Human Development Index: A snapshot

Last year I wrote on HDI, which is an index incorporating ten indicators under the broad criteria of education, health and living standard. New data propel me to revisit HDI. Further, this year too, I am writing on HDI after writing on income distribution the previous month, for nothing could be more useful than examining India’s HDI in the context of static income distribution.

India’s cross-country HDI rank is 130 out of 188 countries in 2017 (Table 1) in contrast to 131 in 2015 (shown in my October 17, 2017 article), thus demonstrating little improvement. Its HDI — maximum being 1 —improved from 0.63 to 0.64, life expectancy from 68.3 to 68.8 years at birth, average school years from 6.3 to 6.4, and per capita GNP from $5,691 to $6,363 (at 2011 Purchasing Power Parity). It is obvious that, while the HDI indicators improved insignificantly, per capita GNP increased by 12 per cent, a telltale sign of income growth being concentrated primarily on high deciles.

Table 2 takes three time points — 2012, 2015 and 2017 — to intensify the facts. Between 2012-17, India’s HDI rank improved by 2 but this improvement fell behind South Africa (6), China (7) and Brazil (7). The next column shows Atkinson’s Coefficient of Human Inequality (CHI), which indicates the extent of inequality in a country. Again, while India improved its CHI during 2012-17, its improvement lagged behind those emerging economies. It also appears that, with year-on-year tracking, India’s improvement was better during 2012-15 than 2015-17.

Illustration by Ajay Mohanty

Inequality, as measured by CHI, can be incorporated into the HDI, thus yielding a composite Inequality Adjusted HDI (IHDI) (Table 2, Column 3). Obviously, as long as there is inequality, it will worsen HDI. Thus IHDI would be lower than HDI (see Table 1, Column 1, to compare). This loss when IHDI and HDI are compared is tracked in Table 2, Column 4. Note that the percentage loss between HDI and IHDI is highest for India (other than South Africa), again revealing that inequality continues to have frustrating ramifications for India’s human development in a cross-country lineup.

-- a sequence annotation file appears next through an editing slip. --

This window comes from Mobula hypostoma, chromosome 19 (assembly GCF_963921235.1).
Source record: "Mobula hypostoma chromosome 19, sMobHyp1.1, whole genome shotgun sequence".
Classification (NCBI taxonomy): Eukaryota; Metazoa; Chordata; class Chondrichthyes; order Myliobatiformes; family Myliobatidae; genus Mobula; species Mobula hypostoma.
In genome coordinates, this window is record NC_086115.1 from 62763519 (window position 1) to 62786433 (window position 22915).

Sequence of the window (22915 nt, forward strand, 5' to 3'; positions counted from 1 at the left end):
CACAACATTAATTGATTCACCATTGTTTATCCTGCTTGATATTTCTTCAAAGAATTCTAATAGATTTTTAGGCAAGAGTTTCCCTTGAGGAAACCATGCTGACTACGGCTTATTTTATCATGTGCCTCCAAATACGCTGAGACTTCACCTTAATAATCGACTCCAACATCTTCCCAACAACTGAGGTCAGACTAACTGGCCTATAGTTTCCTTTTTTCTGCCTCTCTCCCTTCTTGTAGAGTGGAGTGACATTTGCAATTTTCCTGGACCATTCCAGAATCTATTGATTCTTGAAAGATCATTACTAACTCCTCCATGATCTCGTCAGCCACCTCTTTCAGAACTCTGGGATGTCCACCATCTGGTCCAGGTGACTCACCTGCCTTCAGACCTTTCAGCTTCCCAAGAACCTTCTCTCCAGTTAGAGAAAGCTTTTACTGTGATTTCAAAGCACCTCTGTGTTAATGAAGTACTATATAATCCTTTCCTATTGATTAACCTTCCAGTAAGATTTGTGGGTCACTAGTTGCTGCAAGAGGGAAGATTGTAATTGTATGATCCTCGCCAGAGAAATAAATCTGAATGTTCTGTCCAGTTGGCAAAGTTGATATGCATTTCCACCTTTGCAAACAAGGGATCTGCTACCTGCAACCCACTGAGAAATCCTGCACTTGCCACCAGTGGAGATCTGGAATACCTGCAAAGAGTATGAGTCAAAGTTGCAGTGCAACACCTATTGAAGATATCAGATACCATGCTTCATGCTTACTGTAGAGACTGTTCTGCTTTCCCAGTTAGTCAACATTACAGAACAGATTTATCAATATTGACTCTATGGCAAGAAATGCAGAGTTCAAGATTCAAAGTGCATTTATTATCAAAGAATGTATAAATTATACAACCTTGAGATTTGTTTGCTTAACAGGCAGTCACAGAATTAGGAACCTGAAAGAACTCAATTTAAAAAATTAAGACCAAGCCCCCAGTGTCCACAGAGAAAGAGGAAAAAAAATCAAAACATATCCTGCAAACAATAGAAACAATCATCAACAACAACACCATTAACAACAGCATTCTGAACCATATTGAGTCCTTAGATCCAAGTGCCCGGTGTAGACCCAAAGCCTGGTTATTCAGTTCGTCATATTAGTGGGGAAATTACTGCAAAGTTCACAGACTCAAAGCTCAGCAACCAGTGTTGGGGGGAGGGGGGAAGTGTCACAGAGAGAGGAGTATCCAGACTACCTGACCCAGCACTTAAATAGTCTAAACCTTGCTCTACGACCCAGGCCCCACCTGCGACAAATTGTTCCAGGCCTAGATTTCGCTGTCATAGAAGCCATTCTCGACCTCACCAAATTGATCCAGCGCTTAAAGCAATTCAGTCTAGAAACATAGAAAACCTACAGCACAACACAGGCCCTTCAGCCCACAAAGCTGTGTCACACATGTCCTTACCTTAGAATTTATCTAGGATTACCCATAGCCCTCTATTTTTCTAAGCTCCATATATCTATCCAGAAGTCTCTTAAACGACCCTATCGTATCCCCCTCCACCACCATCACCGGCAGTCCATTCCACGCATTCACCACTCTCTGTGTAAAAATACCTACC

Cross-country comparisons can be sharpened through the UN’s concept of “multi-dimensional” poverty (MDP) that inserts “deprivation cutoffs” on the above-mentioned criteria. For example, if no household member aged 10 years or older has completed five years of schooling, the household is defined as deprived in schooling.[1]MDP occurs where 33 per cent of the population is in overall, weighted deprivation, and Severe MDP occurs where 50 per cent are thus deprived.

Table 3 reveals that 27.5 per cent of the Indian population were in MDP (data reported 2018), and 8.6 per cent in Severe MDP. These figures are far smaller for Brazil, China and South Africa. Though India has made strides over the last two decades in reducing MDP and Severe MDP, speed must be regained to achieve the UN Sustainable Development’s 2030 Goal of “leaving no one behind” in severe poverty to which India is signatory.

In October, the BBC in its series on modern day slavery, had a one hour coverage on India. It bared scores of little boys and girls being transported across the country and disappearing from their parents’ sights who said they had no financial ability to search for their children. Even where children stayed with parents, it was alarming. A 3-year old being put to collect mica in a mine was explained by the mother simply: They had to try to return the debt into which their children were born. The world too watched this bioscope. As Bipul Bhattacharya expressed succinctly in his Letter to the Editor of this paper on October 22, 2018, on the matter of improving India’s depressing income distribution, “…how many more decades will it take…? …that is a more important (question) than when India will become the third largest economy in the world in terms of PPP or whether India is the fastest growing economy in the world.”

[1] For deprivation cutoff points for school attendance, child mortality, nutrition, sanitation, electricity, drinking water, flooring, cooking fuel, and assets ownership, see Akire and Kanagaratnam, “MPI Methodological Note,” UNESCO, Winter 2017-18

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